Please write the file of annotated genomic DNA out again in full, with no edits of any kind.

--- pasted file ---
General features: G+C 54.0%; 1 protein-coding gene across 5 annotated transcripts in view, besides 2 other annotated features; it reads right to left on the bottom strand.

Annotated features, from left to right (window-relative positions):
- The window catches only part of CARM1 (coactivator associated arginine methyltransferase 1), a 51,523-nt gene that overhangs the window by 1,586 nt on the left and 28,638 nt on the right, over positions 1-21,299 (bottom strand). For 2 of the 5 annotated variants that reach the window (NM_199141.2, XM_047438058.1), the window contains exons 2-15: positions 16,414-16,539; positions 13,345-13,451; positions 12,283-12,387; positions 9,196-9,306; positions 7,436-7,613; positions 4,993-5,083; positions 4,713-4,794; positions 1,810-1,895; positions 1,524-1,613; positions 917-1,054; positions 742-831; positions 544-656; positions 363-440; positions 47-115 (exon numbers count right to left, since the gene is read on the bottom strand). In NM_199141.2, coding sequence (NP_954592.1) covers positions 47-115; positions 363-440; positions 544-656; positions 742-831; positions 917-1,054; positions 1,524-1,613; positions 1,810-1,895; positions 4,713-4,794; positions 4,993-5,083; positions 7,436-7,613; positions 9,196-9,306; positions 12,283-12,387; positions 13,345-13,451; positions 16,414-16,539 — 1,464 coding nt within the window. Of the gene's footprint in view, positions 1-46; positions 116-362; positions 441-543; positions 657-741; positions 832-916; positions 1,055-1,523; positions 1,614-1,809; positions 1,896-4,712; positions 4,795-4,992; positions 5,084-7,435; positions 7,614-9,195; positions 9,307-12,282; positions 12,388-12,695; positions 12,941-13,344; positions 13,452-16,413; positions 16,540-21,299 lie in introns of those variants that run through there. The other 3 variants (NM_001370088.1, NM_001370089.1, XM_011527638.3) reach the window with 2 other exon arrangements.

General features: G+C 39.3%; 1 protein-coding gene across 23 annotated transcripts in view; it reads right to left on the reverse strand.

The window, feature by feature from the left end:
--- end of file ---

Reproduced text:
General features: G+C 54.0%; 1 protein-coding gene across 5 annotated transcripts in view, besides 2 other annotated features; it reads right to left on the bottom strand.

Annotated features, from left to right (window-relative positions):
- The window catches only part of CARM1 (coactivator associated arginine methyltransferase 1), a 51,523-nt gene that overhangs the window by 1,586 nt on the left and 28,638 nt on the right, over positions 1-21,299 (bottom strand). For 2 of the 5 annotated variants that reach the window (NM_199141.2, XM_047438058.1), the window contains exons 2-15: positions 16,414-16,539; positions 13,345-13,451; positions 12,283-12,387; positions 9,196-9,306; positions 7,436-7,613; positions 4,993-5,083; positions 4,713-4,794; positions 1,810-1,895; positions 1,524-1,613; positions 917-1,054; positions 742-831; positions 544-656; positions 363-440; positions 47-115 (exon numbers count right to left, since the gene is read on the bottom strand). In NM_199141.2, coding sequence (NP_954592.1) covers positions 47-115; positions 363-440; positions 544-656; positions 742-831; positions 917-1,054; positions 1,524-1,613; positions 1,810-1,895; positions 4,713-4,794; positions 4,993-5,083; positions 7,436-7,613; positions 9,196-9,306; positions 12,283-12,387; positions 13,345-13,451; positions 16,414-16,539 — 1,464 coding nt within the window. Of the gene's footprint in view, positions 1-46; positions 116-362; positions 441-543; positions 657-741; positions 832-916; positions 1,055-1,523; positions 1,614-1,809; positions 1,896-4,712; positions 4,795-4,992; positions 5,084-7,435; positions 7,614-9,195; positions 9,307-12,282; positions 12,388-12,695; positions 12,941-13,344; positions 13,452-16,413; positions 16,540-21,299 lie in introns of those variants that run through there. The other 3 variants (NM_001370088.1, NM_001370089.1, XM_011527638.3) reach the window with 2 other exon arrangements.

General features: G+C 39.3%; 1 protein-coding gene across 23 annotated transcripts in view; it reads right to left on the reverse strand.

The window, feature by feature from the left end: